With the beginning of Lent, the question arises again and again which fasting method is the right one. One thing in advance - there is no right or wrong, but rather what is good for me and which method makes me feel best. Saint Charles pharmacist Susanne Hofmann gives an overview of interval fasting methods and explains the benefits for our bodies.
How does Intermittent Fasting work?
One of the many methods is called interval fasting or intermittent fasting. Here we reprogram our body's biochemistry and the metabolism is improved. Intermittent fasting is seen as a permanent diet and is not primarily considered a form of dieting. The health aspect for the prevention of diabetes development or cardiovascular diseases is in the foreground of this dietary method.
The decisive factor in all the different Intermittent Fasting methods is TIME, or rather, the time span between meals !
Autophagy - Intermittent fasting cleanses the cells
The positive effect of intermittent fasting is autophagy. This is the cleaning and degradation process of the cell. Defective or non-functional components of the cell are removed from the body through this process. This is the "rubbish disposal" of our cells. Autophagy in our body is mainly forced by food abstinence. Thus, the cells of the organs are forced to fall back on their own reserves. But not only the body's own substances are disposed of in this way, also infectious agents are blocked and disposed of.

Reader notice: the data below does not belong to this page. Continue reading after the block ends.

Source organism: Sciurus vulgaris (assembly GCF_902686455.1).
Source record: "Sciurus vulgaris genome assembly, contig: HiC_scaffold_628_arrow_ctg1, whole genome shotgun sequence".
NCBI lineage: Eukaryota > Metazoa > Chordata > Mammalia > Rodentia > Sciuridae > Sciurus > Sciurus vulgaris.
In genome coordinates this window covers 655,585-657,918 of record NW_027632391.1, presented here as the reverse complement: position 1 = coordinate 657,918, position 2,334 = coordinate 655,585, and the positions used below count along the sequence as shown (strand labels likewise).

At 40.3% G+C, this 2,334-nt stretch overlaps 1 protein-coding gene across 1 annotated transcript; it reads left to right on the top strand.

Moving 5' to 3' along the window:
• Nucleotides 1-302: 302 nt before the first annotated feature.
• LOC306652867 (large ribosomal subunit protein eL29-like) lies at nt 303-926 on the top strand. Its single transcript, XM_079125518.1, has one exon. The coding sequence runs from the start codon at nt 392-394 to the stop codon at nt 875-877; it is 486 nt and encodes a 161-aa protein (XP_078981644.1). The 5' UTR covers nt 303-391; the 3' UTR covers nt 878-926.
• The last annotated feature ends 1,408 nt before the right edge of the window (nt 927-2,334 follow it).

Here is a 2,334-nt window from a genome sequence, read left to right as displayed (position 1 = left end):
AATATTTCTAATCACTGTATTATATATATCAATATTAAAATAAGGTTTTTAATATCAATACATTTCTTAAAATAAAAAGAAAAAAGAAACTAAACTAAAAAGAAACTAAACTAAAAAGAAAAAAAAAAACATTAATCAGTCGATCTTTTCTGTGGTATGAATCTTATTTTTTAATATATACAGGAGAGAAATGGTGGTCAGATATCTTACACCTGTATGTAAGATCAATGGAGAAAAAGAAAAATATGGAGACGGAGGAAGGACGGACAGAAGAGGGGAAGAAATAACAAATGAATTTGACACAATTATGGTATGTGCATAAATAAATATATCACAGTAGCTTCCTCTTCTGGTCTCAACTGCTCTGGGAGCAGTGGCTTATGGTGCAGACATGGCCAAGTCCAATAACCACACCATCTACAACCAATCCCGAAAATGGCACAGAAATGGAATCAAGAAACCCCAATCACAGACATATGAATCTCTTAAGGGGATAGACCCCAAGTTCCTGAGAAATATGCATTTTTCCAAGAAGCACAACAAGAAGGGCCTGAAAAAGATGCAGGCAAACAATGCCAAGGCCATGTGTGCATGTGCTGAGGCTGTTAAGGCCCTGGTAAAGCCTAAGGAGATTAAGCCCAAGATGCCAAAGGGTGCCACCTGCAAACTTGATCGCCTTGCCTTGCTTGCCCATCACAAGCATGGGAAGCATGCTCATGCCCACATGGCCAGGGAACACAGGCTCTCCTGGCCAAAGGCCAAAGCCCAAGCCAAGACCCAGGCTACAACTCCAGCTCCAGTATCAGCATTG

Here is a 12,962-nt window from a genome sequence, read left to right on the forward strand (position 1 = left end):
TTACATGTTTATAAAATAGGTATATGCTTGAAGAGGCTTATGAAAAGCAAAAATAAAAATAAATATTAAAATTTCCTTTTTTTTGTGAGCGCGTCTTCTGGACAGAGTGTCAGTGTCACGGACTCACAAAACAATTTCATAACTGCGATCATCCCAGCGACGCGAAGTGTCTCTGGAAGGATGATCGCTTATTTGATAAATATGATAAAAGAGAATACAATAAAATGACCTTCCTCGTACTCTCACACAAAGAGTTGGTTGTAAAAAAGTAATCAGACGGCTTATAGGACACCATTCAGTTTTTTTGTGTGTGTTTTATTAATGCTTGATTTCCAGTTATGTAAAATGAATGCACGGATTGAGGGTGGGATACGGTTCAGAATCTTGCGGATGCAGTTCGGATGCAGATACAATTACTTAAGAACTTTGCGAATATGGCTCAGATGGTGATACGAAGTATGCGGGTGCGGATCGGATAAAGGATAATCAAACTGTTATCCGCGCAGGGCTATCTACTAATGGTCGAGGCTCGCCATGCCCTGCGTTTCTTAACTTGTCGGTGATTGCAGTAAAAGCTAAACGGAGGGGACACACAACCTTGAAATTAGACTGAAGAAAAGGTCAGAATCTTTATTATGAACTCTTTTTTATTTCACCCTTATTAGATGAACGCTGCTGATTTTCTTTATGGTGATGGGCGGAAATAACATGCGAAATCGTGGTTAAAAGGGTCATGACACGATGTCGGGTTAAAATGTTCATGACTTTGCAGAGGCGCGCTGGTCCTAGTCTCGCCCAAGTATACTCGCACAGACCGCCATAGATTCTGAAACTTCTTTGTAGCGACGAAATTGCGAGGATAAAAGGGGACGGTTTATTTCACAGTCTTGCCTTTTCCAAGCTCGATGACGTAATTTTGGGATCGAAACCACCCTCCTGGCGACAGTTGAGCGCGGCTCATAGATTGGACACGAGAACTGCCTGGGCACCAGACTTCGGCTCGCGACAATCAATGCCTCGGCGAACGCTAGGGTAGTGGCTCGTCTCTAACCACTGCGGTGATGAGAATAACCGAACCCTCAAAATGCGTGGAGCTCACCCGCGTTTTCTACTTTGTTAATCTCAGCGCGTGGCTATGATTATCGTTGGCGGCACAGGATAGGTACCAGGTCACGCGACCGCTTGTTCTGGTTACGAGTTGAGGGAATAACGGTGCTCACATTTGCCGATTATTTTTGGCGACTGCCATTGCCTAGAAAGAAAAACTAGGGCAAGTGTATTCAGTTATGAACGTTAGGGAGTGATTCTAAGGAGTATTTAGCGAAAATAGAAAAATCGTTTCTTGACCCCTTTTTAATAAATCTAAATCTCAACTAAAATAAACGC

What are the positive effects of Intermittent Fasting?
A positive side effect of intermittent fasting is certainly a certain weight reduction. The longer breaks between meals encourage the body to use its energy reserves. First the glycogen, the sugar stored in the liver and muscles, and then the fat reserves are mobilised and utilised.
Different types of Intermittent Fasting
Probably the best-known method is 16:8 fasting. This involves abstaining from food for 16 hours and only eating during the remaining 8 hours. The advantage of this is that the 16 hours of abstinence can be completely individualised.
Another method is to plan 2 fasting days per week. With this form of interval fasting, normal food is eaten on five days a week. On these days you can eat to your heart's content. Nutritionists recommend, however, that a balanced diet be maintained on the "eating days". The stamina should be increased by the less strict guidelines on the remaining days. If you find it difficult to eat nothing at all on both fasting days, you can also eat "less" on these days, but you should not eat more than 500-650 kcal. Vegetables and whole grains such as brown rice or oatmeal are allowed, as well as protein-rich foods and plenty of fluids.
If you have any further questions about Intermittent Fasting, our pharmacists at the Vienna and Berlin Pharmacy will be happy to advise you. Further articles on the subject of fasting can be found here.